6) Are we really talking about breastfeeding in public now? How does a thread about pump weaning turn into that?
Reply With Quote Quick reply to this message
 
Old 12-20-2011, 11:56 AM
 
Location: The Hall of Justice
25,907 posts, read 35,116,354 times
Reputation: 42377
To everyone in the thread, I apologize if you felt my posts were over the top. I meant them in good humor and did not mean to truly hurt anyone. I can be too outspoken at times.

Quote:
Originally Posted by ADVentive View Post
6) Are we really talking about breastfeeding in public now? How does a thread about pump weaning turn into that?
I am sorry, that was my fault. Ordinarily I'd be watching for threaddrift and saying something if it was causing a problem, so I might not be completely objective right now. Plus infracting myself might cause a rift in the universe and is rumored to create the elusive Higgs boson.

Okay, I'll be quiet now.
Reply With Quote Quick reply to this message
 
Old 12-20-2011, 01:35 PM
 
Location: Foot of the Rockies
85,096 posts, read 99,227,733 times
Reputation: 31574
Quote:
Originally Posted by DFWgal View Post
Yep, my professor even said that breastfeeding was considering as birth control in certain cultures. Go figure.

Thanks for your stories. DH and I were thinking of having two kids really close together, and after my instructor said it was hard while breastfeeding I was worried, but I guess it's possible.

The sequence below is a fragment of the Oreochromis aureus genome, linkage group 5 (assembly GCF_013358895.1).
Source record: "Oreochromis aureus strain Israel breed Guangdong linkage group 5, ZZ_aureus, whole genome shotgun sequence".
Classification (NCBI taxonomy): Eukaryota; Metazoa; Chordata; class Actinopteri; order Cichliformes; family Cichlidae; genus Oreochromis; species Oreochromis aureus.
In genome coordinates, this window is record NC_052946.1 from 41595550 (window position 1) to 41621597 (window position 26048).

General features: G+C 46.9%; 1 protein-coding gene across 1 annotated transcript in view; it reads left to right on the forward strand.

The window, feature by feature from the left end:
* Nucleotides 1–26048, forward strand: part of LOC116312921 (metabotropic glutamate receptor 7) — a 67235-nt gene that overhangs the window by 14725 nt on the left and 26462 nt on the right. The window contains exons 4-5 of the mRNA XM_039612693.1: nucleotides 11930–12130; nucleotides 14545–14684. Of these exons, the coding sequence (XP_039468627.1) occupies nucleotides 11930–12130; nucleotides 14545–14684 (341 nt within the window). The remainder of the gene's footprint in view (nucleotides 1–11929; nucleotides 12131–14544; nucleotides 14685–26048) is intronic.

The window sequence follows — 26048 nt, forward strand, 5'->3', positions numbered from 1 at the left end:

Now, I'm a cup D, and I've heard so many horror stories about saggy boobs, etc. that I may consider a lift. Don't want to be kicking the boobies after having kids LOL (Have any of you considered/done it?)
Here's the skinny on breast feeding and pregnancy:

Medscape: Medscape Access
Women who are amenorrheic and exclusively breastfeed at regular intervals have the same protection against pregnancy for the first 6 months postpartum as women taking combined oral contraceptives (98% efficacy).[7] Effective use of this method depends on several important points: 1) regular intervals are defined as no intervals greater than 4 hours between feedings during the day or 6 hours at night; and 2) exclusive breastfeeding means that supplemental food should not exceed 5% to 10% of total feedings. Supplemental feeding increases the risk of ovulation and pregnancy, even in women who are not menstruating.[7,8] Expressing milk by hand or by pump is less vigorous than suckling and may reduce the maternal neuroendocrine response and increase the risk of ovulation and fertility.[After 6 months, or with the resumption of menstruation, the chance of ovulation and risk of pregnancy increase (although with exclusive breastfeeding the contraceptive efficacy of lactation at 1 year is still high [94% efficacy]).

Breast-feeding and postpartum ovulation. [IPPF Med Bull. 1982] - PubMed - NCBI

Anecdotally, I have this:

*My maternal grandmother got pregnant breast feeding my mother, who was 9 months old at the time.
*My mother got pregnant breast feeding me when I was 4 months old.
* I got pregnant while breast feeding my daughter, who was 15 months old at the time.

Because I had infertility problems and took 2 1/2 years to get pregnant, we were not using birth control. After DD #2 was born, DH got a vasectomy.